When Significant Misdemeanors Bar DACA Eligibility

People convicted of either a felony or what USCIS calls a “significant misdemeanor” are not eligible to file for DACA. Learn more about that standard here.

As a non-citizen in the U.S. applying for the Deferred Action for Childhood Arrivals program (DACA), you will have to answer questions about your criminal background, if any. Many potential applicants who otherwise qualify for DACA are discouraged because their criminal history includes a misdemeanor or a traffic offense and feel that they might be taking an unnecessary risk by applying for DACA.

Deciding whether that's true has been made especially confusing by the fact that U.S. Citizenship and Immigration Services (USCIS) is using a relatively new standard to review criminal history in DACA cases. According to USCIS, people convicted of either a felony or what USCIS calls a "significant misdemeanor" are not eligible to file for DACA.

That still leaves open the possibility that some people with a criminal history can successfully apply for DACA. Your best bet, however, is to consult with an attorney before taking this step.

What Does USCIS Consider a Significant Misdemeanor?

In determining whether someone has been convicted of a significant misdemeanor, USCIS states that it will consider the totality of the circumstances regarding the criminal behavior and make decisions on an individualized basis. However, USCIS does use a set of guidelines (covered in its Frequently Asked Questions) while looking at criminal history.

These guidelines state that a significant misdemeanor is, for starters, a misdemeanor according to federal law. That means a crime punishable by five days to one year in jail regardless of the actual sentence imposed. It's also a crime that also includes any of the following:

  • conviction for domestic violence
  • conviction for sexual abuse or exploitation
  • conviction for burglary
  • conviction unlawful possession or use of a firearm
  • conviction for drug distribution or trafficking, or
  • conviction driving under the influence of alcohol or drugs (DUI or DWI), or
  • an actual sentence to time in custody of more than 90 days.

It won't count toward the 90-day sentence standard if the applicant served a suspended sentence or time beyond the sentence while under an immigration hold. Importantly, even if the sentence was for 90 days or less, USCIS specifically states that it retains discretion to determine that your crime was a significant enough misdemeanor to disqualify your application.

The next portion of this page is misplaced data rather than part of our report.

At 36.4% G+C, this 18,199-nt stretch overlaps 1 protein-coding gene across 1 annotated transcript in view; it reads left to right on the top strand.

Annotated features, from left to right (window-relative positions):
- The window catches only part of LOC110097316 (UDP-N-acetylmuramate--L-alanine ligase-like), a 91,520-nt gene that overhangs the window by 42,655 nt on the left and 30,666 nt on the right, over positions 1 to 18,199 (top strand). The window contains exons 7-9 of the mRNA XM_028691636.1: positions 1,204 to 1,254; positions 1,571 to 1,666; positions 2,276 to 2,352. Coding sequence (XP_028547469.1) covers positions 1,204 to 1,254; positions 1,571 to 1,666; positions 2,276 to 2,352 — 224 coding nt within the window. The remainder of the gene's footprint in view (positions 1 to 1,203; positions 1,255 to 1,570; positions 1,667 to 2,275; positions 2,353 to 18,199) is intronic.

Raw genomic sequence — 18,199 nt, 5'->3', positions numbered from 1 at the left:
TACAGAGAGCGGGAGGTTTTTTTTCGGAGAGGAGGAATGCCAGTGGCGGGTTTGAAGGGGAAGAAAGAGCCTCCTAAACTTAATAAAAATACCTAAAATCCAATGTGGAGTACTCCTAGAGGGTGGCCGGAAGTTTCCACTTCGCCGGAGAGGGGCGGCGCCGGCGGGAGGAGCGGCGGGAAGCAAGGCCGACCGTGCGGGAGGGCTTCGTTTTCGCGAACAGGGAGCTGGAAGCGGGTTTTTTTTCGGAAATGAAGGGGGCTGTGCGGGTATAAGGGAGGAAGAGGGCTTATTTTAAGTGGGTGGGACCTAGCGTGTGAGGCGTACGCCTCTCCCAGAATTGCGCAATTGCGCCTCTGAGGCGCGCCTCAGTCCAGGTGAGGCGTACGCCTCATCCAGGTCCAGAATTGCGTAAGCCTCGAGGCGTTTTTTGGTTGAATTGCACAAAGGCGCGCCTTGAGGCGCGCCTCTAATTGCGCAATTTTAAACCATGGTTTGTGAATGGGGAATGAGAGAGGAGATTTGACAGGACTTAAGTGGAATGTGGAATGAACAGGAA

What If I Have More Than One Misdemeanor on Record?

If you have been convicted of multiple misdemeanors, even if none of them constituted significant misdemeanors, USCIS may still deny your application. USCIS states that if someone has been convicted of three or more misdemeanors, the application may be denied even if none of the crimes rose to the level of being a significant misdemeanor.

However, if the misdemeanors arose out of the same set of facts on the same date, USCIS may look upon that misconduct as one misdemeanor rather than multiple misdemeanors.

What If I Have a Traffic Offense on Record?

USCIS will not view minor traffic offenses, such as a speeding ticket or a ticket for driving without a license, as misdemeanors. This is important because many people have two or three traffic tickets in their history. These tickets will not disqualify you.

You might even consider using the tickets for evidence of presence in the U.S. if you do not have other documentation for a specific date as required by the application. However, any traffic offense involving driving under the influence (DUI or DWI) will be considered a significant misdemeanor no matter what sentence was imposed.

Is It Safe to Apply for DACA If My Criminal History Doesn't Include a Significant Misdemeanor?

If you have a misdemeanor in your past but believe that it does not rise to the level of a significant misdemeanor, you should prepare documentation for USCIS so that the reviewer can determine that you are not disqualified from DACA.

In addition to the other evidence you submit with your application, a certified disposition or other court documentation providing details regarding your criminal background will be useful.

In addition, it would be helpful to have your attorney draft a brief memorandum regarding your criminal history, explaining and arguing that you should not be disqualified from applying for DACA. Consult with an attorney regarding recommendations for your specific situation.

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